If the service GPs provide continues to be undervalued and underfunded, it will be to the detriment of our society and the ethos of the NHS with access at the point of need for all.

    One could argue that in England, there have been gestures of support through the GP 5 Year Forward View, however, this is not the case in Northern Ireland where I understand that the very worrying trend of GP practice closure is greater than that in England.

    As one colleague said to me, General Practice in Northern Ireland is “on its knees”. We must all be mindful to let everyone know about the importance of GPs, including our patients who do not wish to lose us and our policy makers, so that that those making decisions are aware of what is at stake.

  • Practices to be asked to quit NHS in New Year

    Rodger Charlton's comment 28 Apr 2017 9:56am

    It pains me as a GP in England to see the awful struggle my colleagues are going through in Northern Ireland. It is a symptom of under-funding in general practice and is widespread, to a greater or lesser extent, in the UK as a whole. Although I don’t work in Northern Ireland, I write as someone who went to school in Belfast, is the son of a late GP and medical graduate of Queen's University Belfast, a cousin of a Lurgan GP and practice nurse and a school friend of a GP, all in Northern Ireland. They tell me of the difficulties in recruitment and retention.

    For me, the vital role played by GPs is not being recognised, acknowledged, funded or rewarded. Most of what GPs do cannot be measured through targets such as the QOF. Rather, it is the huge workload that comes with being an advocate and carer for the frail and elderly, those with mental illness, the homeless and the many others who find themselves with significant health needs and present to a GP for help.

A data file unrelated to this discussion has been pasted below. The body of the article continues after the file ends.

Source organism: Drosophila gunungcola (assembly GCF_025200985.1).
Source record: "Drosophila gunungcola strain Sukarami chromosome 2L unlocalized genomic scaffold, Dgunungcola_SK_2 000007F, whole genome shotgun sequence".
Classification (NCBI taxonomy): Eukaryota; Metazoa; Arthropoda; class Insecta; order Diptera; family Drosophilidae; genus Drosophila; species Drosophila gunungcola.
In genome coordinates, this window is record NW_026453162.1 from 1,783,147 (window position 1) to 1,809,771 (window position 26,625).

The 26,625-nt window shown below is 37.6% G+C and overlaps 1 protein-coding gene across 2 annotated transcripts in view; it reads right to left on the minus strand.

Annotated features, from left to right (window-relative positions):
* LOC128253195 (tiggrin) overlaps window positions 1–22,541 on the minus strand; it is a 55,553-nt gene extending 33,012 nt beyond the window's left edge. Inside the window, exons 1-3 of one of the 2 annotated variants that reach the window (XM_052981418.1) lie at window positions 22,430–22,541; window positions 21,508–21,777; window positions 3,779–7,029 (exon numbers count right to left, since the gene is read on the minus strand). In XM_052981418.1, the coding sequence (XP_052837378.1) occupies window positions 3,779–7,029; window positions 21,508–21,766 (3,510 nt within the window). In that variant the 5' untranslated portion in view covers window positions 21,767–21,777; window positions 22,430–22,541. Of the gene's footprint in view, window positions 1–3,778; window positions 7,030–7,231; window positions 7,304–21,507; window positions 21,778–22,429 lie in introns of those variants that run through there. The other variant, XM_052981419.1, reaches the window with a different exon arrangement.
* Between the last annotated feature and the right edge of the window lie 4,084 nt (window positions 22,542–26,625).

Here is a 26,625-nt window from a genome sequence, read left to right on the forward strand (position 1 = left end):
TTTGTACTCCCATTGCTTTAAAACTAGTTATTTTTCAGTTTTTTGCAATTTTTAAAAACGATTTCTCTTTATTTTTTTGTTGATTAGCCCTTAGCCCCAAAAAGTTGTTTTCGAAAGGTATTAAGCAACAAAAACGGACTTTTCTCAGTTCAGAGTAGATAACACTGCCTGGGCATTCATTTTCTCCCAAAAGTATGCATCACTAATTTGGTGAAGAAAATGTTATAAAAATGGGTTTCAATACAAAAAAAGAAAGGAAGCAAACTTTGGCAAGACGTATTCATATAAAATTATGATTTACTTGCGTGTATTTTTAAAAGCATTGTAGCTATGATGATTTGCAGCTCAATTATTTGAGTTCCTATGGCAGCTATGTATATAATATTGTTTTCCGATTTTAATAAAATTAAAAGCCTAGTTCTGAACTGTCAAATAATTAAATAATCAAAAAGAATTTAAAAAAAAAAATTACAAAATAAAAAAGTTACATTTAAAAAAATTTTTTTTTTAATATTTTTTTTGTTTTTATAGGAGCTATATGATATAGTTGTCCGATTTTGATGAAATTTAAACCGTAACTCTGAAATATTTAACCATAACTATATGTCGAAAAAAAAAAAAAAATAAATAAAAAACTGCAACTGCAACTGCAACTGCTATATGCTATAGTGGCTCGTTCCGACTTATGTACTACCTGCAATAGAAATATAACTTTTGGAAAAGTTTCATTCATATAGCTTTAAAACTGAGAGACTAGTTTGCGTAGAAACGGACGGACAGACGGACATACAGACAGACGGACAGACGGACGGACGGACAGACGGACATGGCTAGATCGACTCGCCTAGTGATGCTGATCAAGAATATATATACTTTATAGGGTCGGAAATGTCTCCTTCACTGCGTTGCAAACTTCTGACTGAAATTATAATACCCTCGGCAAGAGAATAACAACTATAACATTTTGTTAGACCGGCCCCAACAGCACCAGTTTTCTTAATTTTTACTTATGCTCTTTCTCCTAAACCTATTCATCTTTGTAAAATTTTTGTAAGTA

Much of their illness and suffering is immeasurable and does not 'fit' the guidelines and targets which make up a major part of the GP and primary care team’s workload. This is where Northern Ireland GPs, and indeed all UK GPs, are struggling most to deliver.

    This hugely-skilled workforce needs support and funding to save the essential service they provide. If the service GPs provide continues to be undervalued and underfunded, it will be lost and so to the detriment of our society and the ethos of the NHS with accessible care for all at the point of need.

    One could argue that in England, there have been gestures of support through the GP 5 Year Forward View, however, this is not the case in Northern Ireland where I understand that the very worrying trend of GP practice closure is greater than that in England. As one colleague said to me, General Practice in Northern Ireland is “on its knees”.

    We must all be mindful to let everyone know about the importance of GPs, including our patients who do not wish to lose us and our policy makers, so that that those making decisions are aware of what is at stake.

  • DH will fund just a third of promised extra medical school places next year

    Rodger Charlton's comment 23 Apr 2017 5:09pm

    An increase in training numbers is good news. However, we should also be asking why we need so many more doctors and in particular GPs. The answer is that many appear to be retiring early and for the junior doctors, who are Tomorrow's GPs, we know that many are leaving the UK due to being undervalued and low morale working in a very challenging environment. Similarly, some are leaving the medical profession. This needs addressed and solutions found as well as funding more places. General Practice is still a great job and we need to promote it more and continue to inspire our juniors.